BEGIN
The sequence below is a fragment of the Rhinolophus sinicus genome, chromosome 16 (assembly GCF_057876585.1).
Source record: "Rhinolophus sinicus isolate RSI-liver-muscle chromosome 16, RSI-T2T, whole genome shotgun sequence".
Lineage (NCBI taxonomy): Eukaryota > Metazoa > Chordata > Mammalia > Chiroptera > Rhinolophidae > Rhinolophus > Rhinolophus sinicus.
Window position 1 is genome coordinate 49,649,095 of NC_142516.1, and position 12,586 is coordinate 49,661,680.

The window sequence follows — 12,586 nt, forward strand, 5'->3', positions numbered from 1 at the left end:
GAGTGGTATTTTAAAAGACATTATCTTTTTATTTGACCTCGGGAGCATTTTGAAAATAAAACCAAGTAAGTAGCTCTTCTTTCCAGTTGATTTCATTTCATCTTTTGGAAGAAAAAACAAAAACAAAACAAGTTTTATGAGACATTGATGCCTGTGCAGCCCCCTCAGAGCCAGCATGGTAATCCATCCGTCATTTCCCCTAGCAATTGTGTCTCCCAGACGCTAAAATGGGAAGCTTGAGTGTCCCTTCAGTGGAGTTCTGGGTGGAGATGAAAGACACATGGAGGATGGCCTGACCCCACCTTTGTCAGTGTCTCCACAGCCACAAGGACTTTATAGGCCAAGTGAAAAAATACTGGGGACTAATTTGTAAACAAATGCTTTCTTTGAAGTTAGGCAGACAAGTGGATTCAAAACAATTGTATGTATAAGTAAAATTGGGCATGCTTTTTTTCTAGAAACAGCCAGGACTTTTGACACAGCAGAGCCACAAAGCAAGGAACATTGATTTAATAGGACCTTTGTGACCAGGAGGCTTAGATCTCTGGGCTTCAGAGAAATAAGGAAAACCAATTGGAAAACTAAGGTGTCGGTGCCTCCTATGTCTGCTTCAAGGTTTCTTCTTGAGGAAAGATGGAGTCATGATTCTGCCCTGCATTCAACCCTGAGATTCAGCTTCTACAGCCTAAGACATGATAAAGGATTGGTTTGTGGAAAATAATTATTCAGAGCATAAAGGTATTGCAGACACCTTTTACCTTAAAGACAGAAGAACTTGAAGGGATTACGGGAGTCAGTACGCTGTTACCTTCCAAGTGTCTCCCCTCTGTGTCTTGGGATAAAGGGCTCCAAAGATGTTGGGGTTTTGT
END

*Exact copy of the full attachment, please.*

The sequence below is a fragment of the Rhinolophus sinicus genome, chromosome 16 (assembly GCF_057876585.1).
Source record: "Rhinolophus sinicus isolate RSI-liver-muscle chromosome 16, RSI-T2T, whole genome shotgun sequence".
Lineage (NCBI taxonomy): Eukaryota > Metazoa > Chordata > Mammalia > Chiroptera > Rhinolophidae > Rhinolophus > Rhinolophus sinicus.
Window position 1 is genome coordinate 49,649,095 of NC_142516.1, and position 12,586 is coordinate 49,661,680.

The window sequence follows — 12,586 nt, forward strand, 5'->3', positions numbered from 1 at the left end:
GAGTGGTATTTTAAAAGACATTATCTTTTTATTTGACCTCGGGAGCATTTTGAAAATAAAACCAAGTAAGTAGCTCTTCTTTCCAGTTGATTTCATTTCATCTTTTGGAAGAAAAAACAAAAACAAAACAAGTTTTATGAGACATTGATGCCTGTGCAGCCCCCTCAGAGCCAGCATGGTAATCCATCCGTCATTTCCCCTAGCAATTGTGTCTCCCAGACGCTAAAATGGGAAGCTTGAGTGTCCCTTCAGTGGAGTTCTGGGTGGAGATGAAAGACACATGGAGGATGGCCTGACCCCACCTTTGTCAGTGTCTCCACAGCCACAAGGACTTTATAGGCCAAGTGAAAAAATACTGGGGACTAATTTGTAAACAAATGCTTTCTTTGAAGTTAGGCAGACAAGTGGATTCAAAACAATTGTATGTATAAGTAAAATTGGGCATGCTTTTTTTCTAGAAACAGCCAGGACTTTTGACACAGCAGAGCCACAAAGCAAGGAACATTGATTTAATAGGACCTTTGTGACCAGGAGGCTTAGATCTCTGGGCTTCAGAGAAATAAGGAAAACCAATTGGAAAACTAAGGTGTCGGTGCCTCCTATGTCTGCTTCAAGGTTTCTTCTTGAGGAAAGATGGAGTCATGATTCTGCCCTGCATTCAACCCTGAGATTCAGCTTCTACAGCCTAAGACATGATAAAGGATTGGTTTGTGGAAAATAATTATTCAGAGCATAAAGGTATTGCAGACACCTTTTACCTTAAAGACAGAAGAACTTGAAGGGATTACGGGAGTCAGTACGCTGTTACCTTCCAAGTGTCTCCCCTCTGTGTCTTGGGATAAAGGGCTCCAAAGATGTTGGGGTTTTGT